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gorillas in the sunlight by snedapants

16 Jan

Janet felt an immediate sense of betrayal. How DARE he? Her heart started racing. What to do? Say something? See if he’ll pay? She tucked a strand of gray hair behind her right ear, and tried to remember to breathe. It was just a book. Was it worth losing a friend? And one of her only regular customers?

In that moment of pure outrage, she wondered how she’d gotten here. When she was young, opening her own store had been a dream. She’d lie awake at night, inhaling the scent of her mother’s old books, and imagining the way the sunlight would stream through the front window of the store. It would be her safe haven, a place where she could chat with customers about Pride and Prejudice, about Mark Twain, about books they’d loved for years, and wanted to revisit. Janet would be at home there, it would be a warm and welcoming place that she loved to spend time in: her very own store, in the town where she’d spent her whole life.

But reality is never what we want it to be, and Janet realized that earlier than she had ever wanted to. The store was, on the surface, exactly what she wanted. The floor and the shelves were a beautiful golden hardwood that captured the natural light, and made you feel warm. The chime on the door was gentle and soothing, a sound she should have enjoyed hearing. The walls were a light cornflower blue that brought out the colors of every dust jacket and book poster; they accentuating the best of each and every item they surrounded, including Janet’s graying hair and light eyes.  It was, by all accounts, a beautiful store.

But day-to-day, there was nothing beautiful about it. Not for Janet. Since she had opened the front doors, Janet had grown to hate what she was doing. She hated reshelving books people pulled down and left on tables. She hated the people who brought in books covered in coffee stains with ripped pages. She didn’t understand those people. Who could treat books like that, she’d wonder as she inventoried their drop off. No one was ever happy with the prices she quoted, and she was waging a constant battle against bigger, newer bookstores. People didn’t seem to understand that what she offered was different, was special.  She didn’t have the newest Harry Potter, and she was sick of people stopping in to ask about it, and heaving a huge sigh when she said no. Janet wanted to scream every time someone asked her what her website address was. She was tired of keeping track of finances, of realizing how little money she was making; of being in the same sad town she’d always been in, three steps behind the rest of the world. She felt stuck, trapped, and most days, woke up feeling like there was a gorilla on her chest. Janet couldn’t breathe.  She wondered some days if she’d ever known how.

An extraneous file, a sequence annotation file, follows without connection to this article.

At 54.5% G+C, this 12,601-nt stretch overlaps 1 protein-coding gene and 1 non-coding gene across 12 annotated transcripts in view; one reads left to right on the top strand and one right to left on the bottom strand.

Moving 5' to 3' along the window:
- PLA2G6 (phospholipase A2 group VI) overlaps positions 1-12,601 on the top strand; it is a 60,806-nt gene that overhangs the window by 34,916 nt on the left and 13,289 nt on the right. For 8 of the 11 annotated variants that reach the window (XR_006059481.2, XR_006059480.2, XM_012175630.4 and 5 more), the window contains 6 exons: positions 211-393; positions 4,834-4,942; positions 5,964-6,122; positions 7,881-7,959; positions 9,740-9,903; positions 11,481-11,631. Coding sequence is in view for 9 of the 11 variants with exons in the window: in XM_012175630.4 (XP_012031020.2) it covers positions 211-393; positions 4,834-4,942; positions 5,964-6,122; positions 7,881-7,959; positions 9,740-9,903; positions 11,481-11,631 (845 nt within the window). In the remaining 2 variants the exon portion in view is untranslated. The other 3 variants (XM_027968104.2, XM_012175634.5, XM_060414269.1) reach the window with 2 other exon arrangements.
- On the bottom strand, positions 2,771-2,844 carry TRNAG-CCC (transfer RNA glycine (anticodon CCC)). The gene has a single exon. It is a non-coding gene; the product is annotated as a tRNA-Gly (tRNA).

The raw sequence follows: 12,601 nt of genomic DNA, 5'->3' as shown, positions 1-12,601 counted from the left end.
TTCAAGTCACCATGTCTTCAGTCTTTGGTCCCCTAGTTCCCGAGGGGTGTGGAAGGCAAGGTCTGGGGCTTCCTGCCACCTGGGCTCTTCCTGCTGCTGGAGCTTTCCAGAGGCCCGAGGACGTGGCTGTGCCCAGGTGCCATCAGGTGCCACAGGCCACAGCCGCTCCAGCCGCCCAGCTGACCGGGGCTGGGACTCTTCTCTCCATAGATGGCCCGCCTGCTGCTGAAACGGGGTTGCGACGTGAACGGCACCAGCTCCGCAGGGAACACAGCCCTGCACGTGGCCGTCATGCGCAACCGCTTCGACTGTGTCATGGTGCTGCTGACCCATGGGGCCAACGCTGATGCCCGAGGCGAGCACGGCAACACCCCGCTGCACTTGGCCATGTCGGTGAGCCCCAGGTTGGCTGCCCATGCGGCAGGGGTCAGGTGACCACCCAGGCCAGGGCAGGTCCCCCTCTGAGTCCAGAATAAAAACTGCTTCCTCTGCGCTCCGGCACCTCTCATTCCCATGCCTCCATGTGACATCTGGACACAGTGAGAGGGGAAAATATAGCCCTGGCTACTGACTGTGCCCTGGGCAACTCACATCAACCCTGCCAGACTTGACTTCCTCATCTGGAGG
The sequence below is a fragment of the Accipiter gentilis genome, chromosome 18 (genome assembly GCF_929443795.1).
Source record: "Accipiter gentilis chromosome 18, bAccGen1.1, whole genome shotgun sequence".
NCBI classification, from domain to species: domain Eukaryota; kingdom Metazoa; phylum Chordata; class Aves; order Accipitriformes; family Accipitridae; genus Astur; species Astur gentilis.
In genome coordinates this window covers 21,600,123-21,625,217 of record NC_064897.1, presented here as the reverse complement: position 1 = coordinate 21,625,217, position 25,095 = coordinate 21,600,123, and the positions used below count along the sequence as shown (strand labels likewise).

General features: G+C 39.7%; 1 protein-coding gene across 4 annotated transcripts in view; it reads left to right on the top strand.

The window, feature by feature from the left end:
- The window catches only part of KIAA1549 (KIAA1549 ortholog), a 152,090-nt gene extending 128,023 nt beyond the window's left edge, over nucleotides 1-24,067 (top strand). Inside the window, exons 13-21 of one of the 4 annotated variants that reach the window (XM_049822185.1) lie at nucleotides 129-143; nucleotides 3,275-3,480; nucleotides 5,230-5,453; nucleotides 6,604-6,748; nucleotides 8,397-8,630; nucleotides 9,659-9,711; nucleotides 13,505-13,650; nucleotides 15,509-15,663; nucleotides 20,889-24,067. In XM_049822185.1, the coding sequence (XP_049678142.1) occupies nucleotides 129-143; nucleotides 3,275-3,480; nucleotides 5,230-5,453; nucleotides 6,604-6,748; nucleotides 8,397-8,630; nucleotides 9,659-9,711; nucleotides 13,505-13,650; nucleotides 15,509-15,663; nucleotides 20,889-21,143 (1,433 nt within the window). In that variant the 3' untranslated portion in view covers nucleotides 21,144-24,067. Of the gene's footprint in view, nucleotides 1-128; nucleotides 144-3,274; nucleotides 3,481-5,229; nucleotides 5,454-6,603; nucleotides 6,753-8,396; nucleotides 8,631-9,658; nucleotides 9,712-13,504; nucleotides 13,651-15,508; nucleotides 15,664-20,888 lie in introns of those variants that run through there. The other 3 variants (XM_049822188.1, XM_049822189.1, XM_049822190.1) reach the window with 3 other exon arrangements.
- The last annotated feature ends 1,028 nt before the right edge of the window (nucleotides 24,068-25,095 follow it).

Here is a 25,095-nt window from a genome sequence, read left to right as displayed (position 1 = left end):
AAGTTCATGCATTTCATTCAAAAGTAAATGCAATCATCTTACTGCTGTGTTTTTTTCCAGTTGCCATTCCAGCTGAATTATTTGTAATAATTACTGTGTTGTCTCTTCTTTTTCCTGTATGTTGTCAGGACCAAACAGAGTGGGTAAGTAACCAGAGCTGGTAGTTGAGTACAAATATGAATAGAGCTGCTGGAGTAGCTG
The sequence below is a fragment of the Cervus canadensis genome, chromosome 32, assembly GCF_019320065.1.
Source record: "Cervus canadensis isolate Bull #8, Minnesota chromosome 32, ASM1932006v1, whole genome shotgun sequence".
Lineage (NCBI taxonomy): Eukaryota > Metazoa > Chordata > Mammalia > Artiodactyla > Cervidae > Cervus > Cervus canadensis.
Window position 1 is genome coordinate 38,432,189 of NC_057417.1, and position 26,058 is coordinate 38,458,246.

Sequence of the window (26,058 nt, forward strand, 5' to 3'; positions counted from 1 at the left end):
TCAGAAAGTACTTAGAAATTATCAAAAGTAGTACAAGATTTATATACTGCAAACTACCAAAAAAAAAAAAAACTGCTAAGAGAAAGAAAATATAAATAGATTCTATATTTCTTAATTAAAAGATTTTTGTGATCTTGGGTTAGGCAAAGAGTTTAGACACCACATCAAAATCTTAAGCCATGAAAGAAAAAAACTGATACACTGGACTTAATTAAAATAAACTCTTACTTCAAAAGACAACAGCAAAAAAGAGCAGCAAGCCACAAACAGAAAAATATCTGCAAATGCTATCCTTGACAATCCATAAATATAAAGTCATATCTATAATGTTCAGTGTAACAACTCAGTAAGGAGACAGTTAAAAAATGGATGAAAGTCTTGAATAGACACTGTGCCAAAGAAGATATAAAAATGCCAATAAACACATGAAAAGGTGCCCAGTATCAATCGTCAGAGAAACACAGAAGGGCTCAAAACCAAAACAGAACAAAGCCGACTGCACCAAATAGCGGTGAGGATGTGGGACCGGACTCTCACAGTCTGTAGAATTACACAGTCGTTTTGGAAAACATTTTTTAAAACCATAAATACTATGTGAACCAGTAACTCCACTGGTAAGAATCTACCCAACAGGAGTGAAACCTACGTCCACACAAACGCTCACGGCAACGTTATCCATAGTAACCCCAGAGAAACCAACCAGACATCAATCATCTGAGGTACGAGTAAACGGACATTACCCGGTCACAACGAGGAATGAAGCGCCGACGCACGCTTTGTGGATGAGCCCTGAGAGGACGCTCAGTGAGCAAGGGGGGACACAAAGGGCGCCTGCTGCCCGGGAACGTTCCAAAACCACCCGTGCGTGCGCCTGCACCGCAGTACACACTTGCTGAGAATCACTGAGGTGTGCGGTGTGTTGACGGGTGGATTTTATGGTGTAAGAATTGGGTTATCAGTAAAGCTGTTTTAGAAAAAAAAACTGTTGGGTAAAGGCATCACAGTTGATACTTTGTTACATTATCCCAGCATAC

And now this? Really? One of the few customers who did want to talk about books? One of the few people she could tolerate, one of the few people who she thought appreciated it all? She couldn’t take it. She just couldn’t take it anymore.

Janet sighed. And then sighed again. As she stirred her tea, she wondered what she would say to him. How could she work this so that life wasn’t totally unbearable? How could she fix this? She couldn’t afford to lose the book, but she couldn’t afford to lose the customer either. And really, who ever wants to lose a friend? Who ever wants to ruffle feathers, however deserved it may be? So she weighed her words, lost in the motion of stirring the tea leaves and gazing at the pattern the sunbeams made as they burst through her children’s book display in the front window. She wanted to disappear. She wanted to evaporate. She wanted to get in a car and end up somewhere inappropriately warm, and not have to deal with this shit. She wanted anything and everything but this conversation she was about to have.

And then, without even realizing it, she nodded her head and waved goodbye, as he breezed past her with a grin, out the front door and on to the sidewalk, with the stolen book tucked firmly in the warm crook of his arm.

She wondered, just for one millisecond, so quickly that she wasn’t even sure it had happen, what it would have been like to run after him and smack him in the face.  And she smiled, really smiled, for the first time that day.

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